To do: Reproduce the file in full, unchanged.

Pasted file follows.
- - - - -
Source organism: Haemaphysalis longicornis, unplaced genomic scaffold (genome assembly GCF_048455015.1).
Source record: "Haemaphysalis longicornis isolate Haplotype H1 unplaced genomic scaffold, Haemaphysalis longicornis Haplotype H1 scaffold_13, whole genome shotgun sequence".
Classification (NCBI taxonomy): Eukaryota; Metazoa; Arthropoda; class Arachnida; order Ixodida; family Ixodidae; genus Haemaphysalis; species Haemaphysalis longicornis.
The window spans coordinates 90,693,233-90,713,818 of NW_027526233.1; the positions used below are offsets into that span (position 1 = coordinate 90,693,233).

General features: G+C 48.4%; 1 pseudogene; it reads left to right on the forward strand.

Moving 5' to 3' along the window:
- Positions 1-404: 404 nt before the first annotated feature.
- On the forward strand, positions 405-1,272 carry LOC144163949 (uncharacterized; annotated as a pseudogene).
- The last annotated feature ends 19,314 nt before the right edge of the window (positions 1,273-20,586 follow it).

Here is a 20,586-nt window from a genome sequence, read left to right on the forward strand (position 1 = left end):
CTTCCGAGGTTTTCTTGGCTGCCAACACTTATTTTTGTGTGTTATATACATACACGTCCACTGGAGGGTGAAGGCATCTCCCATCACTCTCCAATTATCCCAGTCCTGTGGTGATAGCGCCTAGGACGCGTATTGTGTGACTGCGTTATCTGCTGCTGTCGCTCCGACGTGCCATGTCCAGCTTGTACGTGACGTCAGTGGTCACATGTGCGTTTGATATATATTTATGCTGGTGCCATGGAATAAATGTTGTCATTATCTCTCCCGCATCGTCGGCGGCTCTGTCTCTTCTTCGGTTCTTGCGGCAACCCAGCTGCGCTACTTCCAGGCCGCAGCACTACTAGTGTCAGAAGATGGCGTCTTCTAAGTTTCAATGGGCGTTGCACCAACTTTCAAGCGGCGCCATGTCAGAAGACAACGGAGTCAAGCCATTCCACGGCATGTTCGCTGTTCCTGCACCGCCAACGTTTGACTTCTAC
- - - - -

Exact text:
Source organism: Haemaphysalis longicornis, unplaced genomic scaffold (genome assembly GCF_048455015.1).
Source record: "Haemaphysalis longicornis isolate Haplotype H1 unplaced genomic scaffold, Haemaphysalis longicornis Haplotype H1 scaffold_13, whole genome shotgun sequence".
Classification (NCBI taxonomy): Eukaryota; Metazoa; Arthropoda; class Arachnida; order Ixodida; family Ixodidae; genus Haemaphysalis; species Haemaphysalis longicornis.
The window spans coordinates 90,693,233-90,713,818 of NW_027526233.1; the positions used below are offsets into that span (position 1 = coordinate 90,693,233).

General features: G+C 48.4%; 1 pseudogene; it reads left to right on the forward strand.

Moving 5' to 3' along the window:
- Positions 1-404: 404 nt before the first annotated feature.
- On the forward strand, positions 405-1,272 carry LOC144163949 (uncharacterized; annotated as a pseudogene).
- The last annotated feature ends 19,314 nt before the right edge of the window (positions 1,273-20,586 follow it).

Here is a 20,586-nt window from a genome sequence, read left to right on the forward strand (position 1 = left end):
CTTCCGAGGTTTTCTTGGCTGCCAACACTTATTTTTGTGTGTTATATACATACACGTCCACTGGAGGGTGAAGGCATCTCCCATCACTCTCCAATTATCCCAGTCCTGTGGTGATAGCGCCTAGGACGCGTATTGTGTGACTGCGTTATCTGCTGCTGTCGCTCCGACGTGCCATGTCCAGCTTGTACGTGACGTCAGTGGTCACATGTGCGTTTGATATATATTTATGCTGGTGCCATGGAATAAATGTTGTCATTATCTCTCCCGCATCGTCGGCGGCTCTGTCTCTTCTTCGGTTCTTGCGGCAACCCAGCTGCGCTACTTCCAGGCCGCAGCACTACTAGTGTCAGAAGATGGCGTCTTCTAAGTTTCAATGGGCGTTGCACCAACTTTCAAGCGGCGCCATGTCAGAAGACAACGGAGTCAAGCCATTCCACGGCATGTTCGCTGTTCCTGCACCGCCAACGTTTGACTTCTAC